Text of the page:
It was last Thursday when I happened to come across the initiative to transform July 15, the Jewish fast day of 17 Tammuz (Shivah Asar B’Tammuz) and the 18th day of Ramadan, into a joint fast for peace. I’d been spending a few hours that day trolling the web, looking for information about how Israelis were coping with the steady barrage of Hamas rocket fire and how Palestinians were holding up on the fourth day of Israel’s retaliatory aerial strike.
Notice of the interfaith fast was buried at the very end of a Forward article. I might’ve missed it completely were I not so engrossed in the story: Rachel Fraenkel touching hearts by welcoming a group of Hebron-area Palestinians to her shiva; a group of courageous Palestinians, defying Hamas and BDS, going to offer comfort to a bereaved Jewish Israeli family. Continue Reading »
(Published in The Times of Israel, July 20, 2014)
Only 11 days into “Operation Protective Edge” and already analyses that twist and ignore the facts to pin all the blame on Israel are being published in major newspapers of record. Of course, this is nothing new when it comes to the Israeli-Palestinian conflict, where so-called experts have long presented a distorted picture of Israel as a perennial villain. But it’s disappointing when it’s written by a top-notch analyst at an award-winning think tank whose prior published reports on the conflict have been both relatively fair to all sides and superbly researched.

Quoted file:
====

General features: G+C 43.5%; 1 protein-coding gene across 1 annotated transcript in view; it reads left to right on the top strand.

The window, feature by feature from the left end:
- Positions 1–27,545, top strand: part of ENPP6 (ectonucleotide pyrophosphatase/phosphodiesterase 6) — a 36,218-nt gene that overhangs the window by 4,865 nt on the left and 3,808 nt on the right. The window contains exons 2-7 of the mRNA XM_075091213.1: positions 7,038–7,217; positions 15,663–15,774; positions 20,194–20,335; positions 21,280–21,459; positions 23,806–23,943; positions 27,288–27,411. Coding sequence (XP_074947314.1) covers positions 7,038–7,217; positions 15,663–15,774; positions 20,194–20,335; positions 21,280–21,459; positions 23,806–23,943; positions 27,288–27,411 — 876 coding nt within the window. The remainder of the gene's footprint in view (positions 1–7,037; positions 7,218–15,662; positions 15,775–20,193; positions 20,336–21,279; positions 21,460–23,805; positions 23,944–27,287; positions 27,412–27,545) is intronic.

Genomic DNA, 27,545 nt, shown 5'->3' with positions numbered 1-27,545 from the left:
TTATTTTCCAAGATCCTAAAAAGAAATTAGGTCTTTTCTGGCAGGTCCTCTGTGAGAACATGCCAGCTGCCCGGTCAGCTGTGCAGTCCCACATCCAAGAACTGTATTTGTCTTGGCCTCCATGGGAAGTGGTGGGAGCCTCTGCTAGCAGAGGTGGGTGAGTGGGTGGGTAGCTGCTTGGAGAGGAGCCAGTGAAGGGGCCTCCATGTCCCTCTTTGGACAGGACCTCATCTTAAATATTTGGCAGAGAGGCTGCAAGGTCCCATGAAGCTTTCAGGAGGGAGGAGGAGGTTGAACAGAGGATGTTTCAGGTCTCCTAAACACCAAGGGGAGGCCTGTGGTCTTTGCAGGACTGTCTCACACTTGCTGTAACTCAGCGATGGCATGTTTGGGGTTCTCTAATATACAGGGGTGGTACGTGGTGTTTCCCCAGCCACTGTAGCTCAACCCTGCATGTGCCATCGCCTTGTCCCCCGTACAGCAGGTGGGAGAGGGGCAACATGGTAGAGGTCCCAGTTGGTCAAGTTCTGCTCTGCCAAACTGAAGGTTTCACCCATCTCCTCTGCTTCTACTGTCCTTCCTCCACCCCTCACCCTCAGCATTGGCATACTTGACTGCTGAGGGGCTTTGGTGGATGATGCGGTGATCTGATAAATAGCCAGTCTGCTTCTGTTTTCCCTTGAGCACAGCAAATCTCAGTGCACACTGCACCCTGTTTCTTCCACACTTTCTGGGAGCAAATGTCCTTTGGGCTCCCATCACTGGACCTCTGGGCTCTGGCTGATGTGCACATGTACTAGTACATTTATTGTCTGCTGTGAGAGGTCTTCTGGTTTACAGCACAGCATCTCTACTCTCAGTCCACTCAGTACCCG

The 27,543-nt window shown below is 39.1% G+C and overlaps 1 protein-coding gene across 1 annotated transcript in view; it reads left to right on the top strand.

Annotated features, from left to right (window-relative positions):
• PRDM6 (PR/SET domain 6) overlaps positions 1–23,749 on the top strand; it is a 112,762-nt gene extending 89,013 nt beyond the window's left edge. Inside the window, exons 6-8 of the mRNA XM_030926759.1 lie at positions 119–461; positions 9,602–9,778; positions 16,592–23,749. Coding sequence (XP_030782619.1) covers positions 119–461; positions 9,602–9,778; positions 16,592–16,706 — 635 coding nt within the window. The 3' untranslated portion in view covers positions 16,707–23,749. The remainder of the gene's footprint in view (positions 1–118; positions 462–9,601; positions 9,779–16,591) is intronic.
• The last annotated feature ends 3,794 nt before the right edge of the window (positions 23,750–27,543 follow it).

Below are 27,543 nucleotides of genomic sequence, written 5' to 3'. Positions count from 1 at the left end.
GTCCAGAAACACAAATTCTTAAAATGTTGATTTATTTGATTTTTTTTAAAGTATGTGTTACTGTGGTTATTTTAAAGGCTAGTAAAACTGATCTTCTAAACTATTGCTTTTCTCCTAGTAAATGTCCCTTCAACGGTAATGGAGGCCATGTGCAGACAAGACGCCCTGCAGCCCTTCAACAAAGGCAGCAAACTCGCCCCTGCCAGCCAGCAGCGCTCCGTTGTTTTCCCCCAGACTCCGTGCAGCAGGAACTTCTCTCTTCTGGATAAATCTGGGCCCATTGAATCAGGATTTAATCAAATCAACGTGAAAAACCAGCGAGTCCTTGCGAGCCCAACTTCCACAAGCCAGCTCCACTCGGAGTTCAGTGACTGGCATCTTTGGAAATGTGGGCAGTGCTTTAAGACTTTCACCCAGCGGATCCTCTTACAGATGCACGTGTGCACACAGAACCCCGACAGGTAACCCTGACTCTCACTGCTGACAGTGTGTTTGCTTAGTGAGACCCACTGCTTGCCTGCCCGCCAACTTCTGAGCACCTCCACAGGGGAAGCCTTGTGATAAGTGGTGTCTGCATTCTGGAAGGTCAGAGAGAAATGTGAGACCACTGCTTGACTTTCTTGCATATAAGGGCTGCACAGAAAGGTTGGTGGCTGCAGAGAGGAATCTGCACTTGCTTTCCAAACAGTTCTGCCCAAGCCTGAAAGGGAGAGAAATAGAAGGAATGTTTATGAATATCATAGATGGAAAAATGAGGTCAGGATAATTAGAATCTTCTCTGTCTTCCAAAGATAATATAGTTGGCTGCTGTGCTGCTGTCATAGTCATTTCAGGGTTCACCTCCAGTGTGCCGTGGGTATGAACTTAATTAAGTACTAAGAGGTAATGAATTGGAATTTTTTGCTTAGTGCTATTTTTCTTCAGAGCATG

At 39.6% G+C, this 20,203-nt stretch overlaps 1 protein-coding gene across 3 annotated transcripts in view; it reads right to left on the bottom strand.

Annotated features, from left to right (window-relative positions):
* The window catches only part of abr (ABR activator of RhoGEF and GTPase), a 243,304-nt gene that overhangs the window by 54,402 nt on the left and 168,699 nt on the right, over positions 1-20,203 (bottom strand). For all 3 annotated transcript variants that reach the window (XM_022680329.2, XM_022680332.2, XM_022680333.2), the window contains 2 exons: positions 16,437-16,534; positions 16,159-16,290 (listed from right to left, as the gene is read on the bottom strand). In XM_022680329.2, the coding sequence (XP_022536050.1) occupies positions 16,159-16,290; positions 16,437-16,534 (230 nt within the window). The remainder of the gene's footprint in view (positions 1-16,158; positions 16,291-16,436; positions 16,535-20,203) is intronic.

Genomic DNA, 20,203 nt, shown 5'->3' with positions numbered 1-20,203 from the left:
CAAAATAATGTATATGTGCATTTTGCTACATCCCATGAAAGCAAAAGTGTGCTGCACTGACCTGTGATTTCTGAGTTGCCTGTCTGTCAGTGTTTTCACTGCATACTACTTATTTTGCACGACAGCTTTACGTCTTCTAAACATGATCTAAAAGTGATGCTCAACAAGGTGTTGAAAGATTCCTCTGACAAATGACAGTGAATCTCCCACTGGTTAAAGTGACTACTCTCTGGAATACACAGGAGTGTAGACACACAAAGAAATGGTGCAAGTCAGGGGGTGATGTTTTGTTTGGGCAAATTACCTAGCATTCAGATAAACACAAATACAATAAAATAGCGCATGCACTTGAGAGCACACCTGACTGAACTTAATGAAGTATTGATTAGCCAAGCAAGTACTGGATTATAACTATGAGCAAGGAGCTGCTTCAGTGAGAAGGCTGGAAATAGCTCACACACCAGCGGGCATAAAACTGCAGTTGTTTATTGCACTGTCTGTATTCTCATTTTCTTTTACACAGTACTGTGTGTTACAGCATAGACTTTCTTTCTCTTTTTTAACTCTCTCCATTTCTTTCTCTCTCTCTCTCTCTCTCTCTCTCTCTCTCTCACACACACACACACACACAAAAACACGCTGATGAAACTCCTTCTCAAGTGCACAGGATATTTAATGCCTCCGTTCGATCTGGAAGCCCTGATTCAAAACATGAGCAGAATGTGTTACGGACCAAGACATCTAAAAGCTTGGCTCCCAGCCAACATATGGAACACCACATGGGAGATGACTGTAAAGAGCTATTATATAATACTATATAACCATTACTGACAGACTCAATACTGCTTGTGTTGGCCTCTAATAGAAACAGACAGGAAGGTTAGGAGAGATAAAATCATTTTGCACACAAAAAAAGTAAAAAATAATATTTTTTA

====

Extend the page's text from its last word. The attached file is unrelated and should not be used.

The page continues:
I’m referring here to Nathan Thrall’s opinion editorial published yesterday in the New York Times, and endorsed today by the paper’s editorial column. Thrall, a senior analyst at the International Crisis Group, slams Israel for failing to embrace the reconciliation agreement between Fatah and Hamas back in early June, a grave error which he views as the root cause of the current crisis. In particular, Thrall argues that Israel should have done more to get Hamas’s 43,000 civil servants paid. Does Thrall actually believe that 3.5 million Israelis are spending their summer in bomb shelters because of a labor dispute? Continue Reading »